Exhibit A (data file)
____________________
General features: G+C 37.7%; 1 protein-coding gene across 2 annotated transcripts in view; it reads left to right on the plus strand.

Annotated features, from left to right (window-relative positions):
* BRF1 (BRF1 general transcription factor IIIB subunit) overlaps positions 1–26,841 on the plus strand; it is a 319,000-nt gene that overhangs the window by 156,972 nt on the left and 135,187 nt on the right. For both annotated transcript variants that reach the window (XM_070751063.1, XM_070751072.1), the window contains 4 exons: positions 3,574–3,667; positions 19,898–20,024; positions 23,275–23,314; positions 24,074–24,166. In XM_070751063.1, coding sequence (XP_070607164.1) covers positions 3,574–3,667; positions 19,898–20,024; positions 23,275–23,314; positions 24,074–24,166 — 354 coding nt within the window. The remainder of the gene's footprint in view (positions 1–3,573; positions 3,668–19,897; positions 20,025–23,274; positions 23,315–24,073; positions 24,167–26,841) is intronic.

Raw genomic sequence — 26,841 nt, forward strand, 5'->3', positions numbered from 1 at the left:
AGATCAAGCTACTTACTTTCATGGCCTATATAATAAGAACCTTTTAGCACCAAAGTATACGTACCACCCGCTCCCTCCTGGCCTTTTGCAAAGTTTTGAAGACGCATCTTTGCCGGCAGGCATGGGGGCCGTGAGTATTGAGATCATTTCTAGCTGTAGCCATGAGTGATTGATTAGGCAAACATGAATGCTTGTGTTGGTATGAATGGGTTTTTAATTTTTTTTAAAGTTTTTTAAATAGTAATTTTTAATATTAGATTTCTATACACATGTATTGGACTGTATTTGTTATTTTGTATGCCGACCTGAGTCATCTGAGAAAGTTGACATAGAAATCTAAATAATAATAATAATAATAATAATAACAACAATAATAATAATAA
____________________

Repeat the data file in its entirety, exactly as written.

General features: G+C 37.7%; 1 protein-coding gene across 2 annotated transcripts in view; it reads left to right on the plus strand.

Annotated features, from left to right (window-relative positions):
* BRF1 (BRF1 general transcription factor IIIB subunit) overlaps positions 1–26,841 on the plus strand; it is a 319,000-nt gene that overhangs the window by 156,972 nt on the left and 135,187 nt on the right. For both annotated transcript variants that reach the window (XM_070751063.1, XM_070751072.1), the window contains 4 exons: positions 3,574–3,667; positions 19,898–20,024; positions 23,275–23,314; positions 24,074–24,166. In XM_070751063.1, coding sequence (XP_070607164.1) covers positions 3,574–3,667; positions 19,898–20,024; positions 23,275–23,314; positions 24,074–24,166 — 354 coding nt within the window. The remainder of the gene's footprint in view (positions 1–3,573; positions 3,668–19,897; positions 20,025–23,274; positions 23,315–24,073; positions 24,167–26,841) is intronic.

Raw genomic sequence — 26,841 nt, forward strand, 5'->3', positions numbered from 1 at the left:
AGATCAAGCTACTTACTTTCATGGCCTATATAATAAGAACCTTTTAGCACCAAAGTATACGTACCACCCGCTCCCTCCTGGCCTTTTGCAAAGTTTTGAAGACGCATCTTTGCCGGCAGGCATGGGGGCCGTGAGTATTGAGATCATTTCTAGCTGTAGCCATGAGTGATTGATTAGGCAAACATGAATGCTTGTGTTGGTATGAATGGGTTTTTAATTTTTTTTAAAGTTTTTTAAATAGTAATTTTTAATATTAGATTTCTATACACATGTATTGGACTGTATTTGTTATTTTGTATGCCGACCTGAGTCATCTGAGAAAGTTGACATAGAAATCTAAATAATAATAATAATAATAATAATAACAACAATAATAATAATAA